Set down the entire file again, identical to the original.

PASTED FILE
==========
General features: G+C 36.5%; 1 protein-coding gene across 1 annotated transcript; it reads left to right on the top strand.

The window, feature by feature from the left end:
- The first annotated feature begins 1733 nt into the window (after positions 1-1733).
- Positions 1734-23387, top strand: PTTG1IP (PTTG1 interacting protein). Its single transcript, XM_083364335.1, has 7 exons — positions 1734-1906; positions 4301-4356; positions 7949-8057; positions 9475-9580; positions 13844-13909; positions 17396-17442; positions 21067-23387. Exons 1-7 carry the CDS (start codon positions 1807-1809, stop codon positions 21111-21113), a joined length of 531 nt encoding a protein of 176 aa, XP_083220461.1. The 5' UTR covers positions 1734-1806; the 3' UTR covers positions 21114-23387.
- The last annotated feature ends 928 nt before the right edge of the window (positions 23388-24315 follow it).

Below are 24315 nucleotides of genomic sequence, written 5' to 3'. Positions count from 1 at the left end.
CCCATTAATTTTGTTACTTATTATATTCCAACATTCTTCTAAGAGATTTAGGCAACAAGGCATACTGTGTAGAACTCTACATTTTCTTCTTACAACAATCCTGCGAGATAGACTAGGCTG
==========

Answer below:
General features: G+C 36.5%; 1 protein-coding gene across 1 annotated transcript; it reads left to right on the top strand.

The window, feature by feature from the left end:
- The first annotated feature begins 1733 nt into the window (after positions 1-1733).
- Positions 1734-23387, top strand: PTTG1IP (PTTG1 interacting protein). Its single transcript, XM_083364335.1, has 7 exons — positions 1734-1906; positions 4301-4356; positions 7949-8057; positions 9475-9580; positions 13844-13909; positions 17396-17442; positions 21067-23387. Exons 1-7 carry the CDS (start codon positions 1807-1809, stop codon positions 21111-21113), a joined length of 531 nt encoding a protein of 176 aa, XP_083220461.1. The 5' UTR covers positions 1734-1806; the 3' UTR covers positions 21114-23387.
- The last annotated feature ends 928 nt before the right edge of the window (positions 23388-24315 follow it).

Below are 24315 nucleotides of genomic sequence, written 5' to 3'. Positions count from 1 at the left end.
CCCATTAATTTTGTTACTTATTATATTCCAACATTCTTCTAAGAGATTTAGGCAACAAGGCATACTGTGTAGAACTCTACATTTTCTTCTTACAACAATCCTGCGAGATAGACTAGGCTG